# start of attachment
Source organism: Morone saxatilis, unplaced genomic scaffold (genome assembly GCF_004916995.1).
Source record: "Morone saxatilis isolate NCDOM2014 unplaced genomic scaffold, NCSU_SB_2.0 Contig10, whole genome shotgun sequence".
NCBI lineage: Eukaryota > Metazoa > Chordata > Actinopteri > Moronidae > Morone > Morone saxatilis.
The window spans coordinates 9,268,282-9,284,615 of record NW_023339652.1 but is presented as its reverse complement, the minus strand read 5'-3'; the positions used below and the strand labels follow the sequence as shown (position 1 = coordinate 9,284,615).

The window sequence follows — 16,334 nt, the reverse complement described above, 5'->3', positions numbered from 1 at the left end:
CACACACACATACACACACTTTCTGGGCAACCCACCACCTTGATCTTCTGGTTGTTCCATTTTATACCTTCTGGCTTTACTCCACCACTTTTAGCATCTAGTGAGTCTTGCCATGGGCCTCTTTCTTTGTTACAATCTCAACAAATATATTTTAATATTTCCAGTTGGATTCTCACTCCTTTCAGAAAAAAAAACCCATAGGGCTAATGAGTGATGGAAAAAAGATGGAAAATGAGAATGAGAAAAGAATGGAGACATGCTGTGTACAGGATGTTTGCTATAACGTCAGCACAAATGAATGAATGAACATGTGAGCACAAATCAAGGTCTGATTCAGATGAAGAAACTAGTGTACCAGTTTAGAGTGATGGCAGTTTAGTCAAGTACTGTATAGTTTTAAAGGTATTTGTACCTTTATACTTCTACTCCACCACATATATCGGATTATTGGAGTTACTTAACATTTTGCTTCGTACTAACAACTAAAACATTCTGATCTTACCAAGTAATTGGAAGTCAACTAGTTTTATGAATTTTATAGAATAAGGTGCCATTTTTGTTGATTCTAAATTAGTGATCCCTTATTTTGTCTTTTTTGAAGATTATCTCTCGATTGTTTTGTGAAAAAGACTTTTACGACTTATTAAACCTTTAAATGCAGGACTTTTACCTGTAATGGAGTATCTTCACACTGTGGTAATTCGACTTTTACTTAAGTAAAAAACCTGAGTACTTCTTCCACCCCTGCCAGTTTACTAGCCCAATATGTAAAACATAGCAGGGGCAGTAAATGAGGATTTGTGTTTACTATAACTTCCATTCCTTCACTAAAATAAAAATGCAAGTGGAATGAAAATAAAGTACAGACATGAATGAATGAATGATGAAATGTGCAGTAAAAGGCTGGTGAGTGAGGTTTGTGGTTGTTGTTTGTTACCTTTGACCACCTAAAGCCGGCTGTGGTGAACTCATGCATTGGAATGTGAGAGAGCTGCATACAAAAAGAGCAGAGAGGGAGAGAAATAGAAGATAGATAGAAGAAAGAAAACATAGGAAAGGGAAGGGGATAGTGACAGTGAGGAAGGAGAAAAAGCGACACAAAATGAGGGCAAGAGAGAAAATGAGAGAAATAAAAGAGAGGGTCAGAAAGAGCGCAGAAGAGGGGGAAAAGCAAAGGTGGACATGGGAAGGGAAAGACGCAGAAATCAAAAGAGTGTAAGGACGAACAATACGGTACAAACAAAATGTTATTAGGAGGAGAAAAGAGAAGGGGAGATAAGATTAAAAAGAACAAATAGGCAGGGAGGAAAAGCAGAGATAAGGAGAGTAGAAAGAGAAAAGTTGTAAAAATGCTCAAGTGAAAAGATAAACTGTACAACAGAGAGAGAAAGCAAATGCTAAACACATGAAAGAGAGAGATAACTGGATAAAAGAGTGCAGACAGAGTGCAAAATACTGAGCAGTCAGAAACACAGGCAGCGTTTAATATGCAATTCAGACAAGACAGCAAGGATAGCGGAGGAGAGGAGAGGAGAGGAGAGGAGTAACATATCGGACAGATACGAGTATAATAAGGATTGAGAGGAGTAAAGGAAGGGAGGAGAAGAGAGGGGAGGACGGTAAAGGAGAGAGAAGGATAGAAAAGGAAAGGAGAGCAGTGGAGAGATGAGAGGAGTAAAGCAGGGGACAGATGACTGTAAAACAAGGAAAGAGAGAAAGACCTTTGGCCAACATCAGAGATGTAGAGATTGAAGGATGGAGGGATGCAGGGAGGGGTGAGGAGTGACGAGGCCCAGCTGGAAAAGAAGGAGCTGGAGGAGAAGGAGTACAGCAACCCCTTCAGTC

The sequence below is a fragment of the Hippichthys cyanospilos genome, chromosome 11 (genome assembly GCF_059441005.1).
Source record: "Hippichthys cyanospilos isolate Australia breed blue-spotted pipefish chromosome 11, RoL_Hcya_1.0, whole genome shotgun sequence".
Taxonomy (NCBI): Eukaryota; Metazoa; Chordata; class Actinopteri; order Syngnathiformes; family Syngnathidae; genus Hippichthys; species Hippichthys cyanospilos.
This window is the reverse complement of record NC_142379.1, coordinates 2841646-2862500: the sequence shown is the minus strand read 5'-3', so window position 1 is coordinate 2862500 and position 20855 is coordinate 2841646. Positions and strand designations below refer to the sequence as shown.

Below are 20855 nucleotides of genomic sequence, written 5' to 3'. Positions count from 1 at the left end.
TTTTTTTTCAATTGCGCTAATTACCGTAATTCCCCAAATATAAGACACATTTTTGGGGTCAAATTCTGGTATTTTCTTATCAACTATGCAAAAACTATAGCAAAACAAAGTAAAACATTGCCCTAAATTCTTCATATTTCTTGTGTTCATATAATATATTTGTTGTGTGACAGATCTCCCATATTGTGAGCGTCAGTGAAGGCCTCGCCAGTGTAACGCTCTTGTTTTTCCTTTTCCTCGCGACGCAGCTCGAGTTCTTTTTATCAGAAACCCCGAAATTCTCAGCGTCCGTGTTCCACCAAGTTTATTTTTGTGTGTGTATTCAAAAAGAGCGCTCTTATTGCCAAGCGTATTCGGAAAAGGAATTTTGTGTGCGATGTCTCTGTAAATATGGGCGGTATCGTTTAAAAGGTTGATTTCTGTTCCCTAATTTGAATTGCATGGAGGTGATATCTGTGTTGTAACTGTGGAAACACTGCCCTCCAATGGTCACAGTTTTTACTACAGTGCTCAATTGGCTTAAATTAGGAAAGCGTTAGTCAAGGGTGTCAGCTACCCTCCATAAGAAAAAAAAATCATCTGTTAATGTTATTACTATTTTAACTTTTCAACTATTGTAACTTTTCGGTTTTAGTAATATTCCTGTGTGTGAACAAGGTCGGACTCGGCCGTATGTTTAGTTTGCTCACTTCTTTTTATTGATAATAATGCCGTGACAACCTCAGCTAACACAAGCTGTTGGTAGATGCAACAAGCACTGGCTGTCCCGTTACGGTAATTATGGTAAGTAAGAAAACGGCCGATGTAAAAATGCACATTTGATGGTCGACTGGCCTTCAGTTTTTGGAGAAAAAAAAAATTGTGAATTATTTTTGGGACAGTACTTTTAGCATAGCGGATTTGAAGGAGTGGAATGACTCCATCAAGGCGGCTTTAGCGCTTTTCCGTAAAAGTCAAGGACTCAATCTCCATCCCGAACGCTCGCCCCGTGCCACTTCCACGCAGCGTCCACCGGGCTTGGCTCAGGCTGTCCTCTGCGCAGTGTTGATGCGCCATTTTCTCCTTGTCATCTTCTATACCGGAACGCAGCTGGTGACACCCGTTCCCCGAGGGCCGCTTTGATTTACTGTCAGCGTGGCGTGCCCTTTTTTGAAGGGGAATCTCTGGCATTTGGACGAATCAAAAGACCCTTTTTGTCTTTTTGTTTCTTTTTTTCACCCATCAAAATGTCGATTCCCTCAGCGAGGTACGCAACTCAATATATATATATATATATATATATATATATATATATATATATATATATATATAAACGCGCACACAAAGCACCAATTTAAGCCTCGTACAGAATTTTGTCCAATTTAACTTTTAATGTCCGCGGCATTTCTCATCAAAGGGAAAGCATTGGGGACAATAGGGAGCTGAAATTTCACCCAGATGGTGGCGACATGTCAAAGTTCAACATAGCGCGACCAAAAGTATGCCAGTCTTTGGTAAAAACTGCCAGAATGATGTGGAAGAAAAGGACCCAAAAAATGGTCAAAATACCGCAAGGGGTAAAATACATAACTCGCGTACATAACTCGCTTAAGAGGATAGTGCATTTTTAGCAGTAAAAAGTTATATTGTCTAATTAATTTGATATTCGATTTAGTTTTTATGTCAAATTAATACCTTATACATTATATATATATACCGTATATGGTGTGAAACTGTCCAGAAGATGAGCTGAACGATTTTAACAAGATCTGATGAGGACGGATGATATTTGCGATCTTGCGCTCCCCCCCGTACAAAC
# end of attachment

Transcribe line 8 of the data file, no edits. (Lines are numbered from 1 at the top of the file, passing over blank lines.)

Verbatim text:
Source record: "Hippichthys cyanospilos isolate Australia breed blue-spotted pipefish chromosome 11, RoL_Hcya_1.0, whole genome shotgun sequence".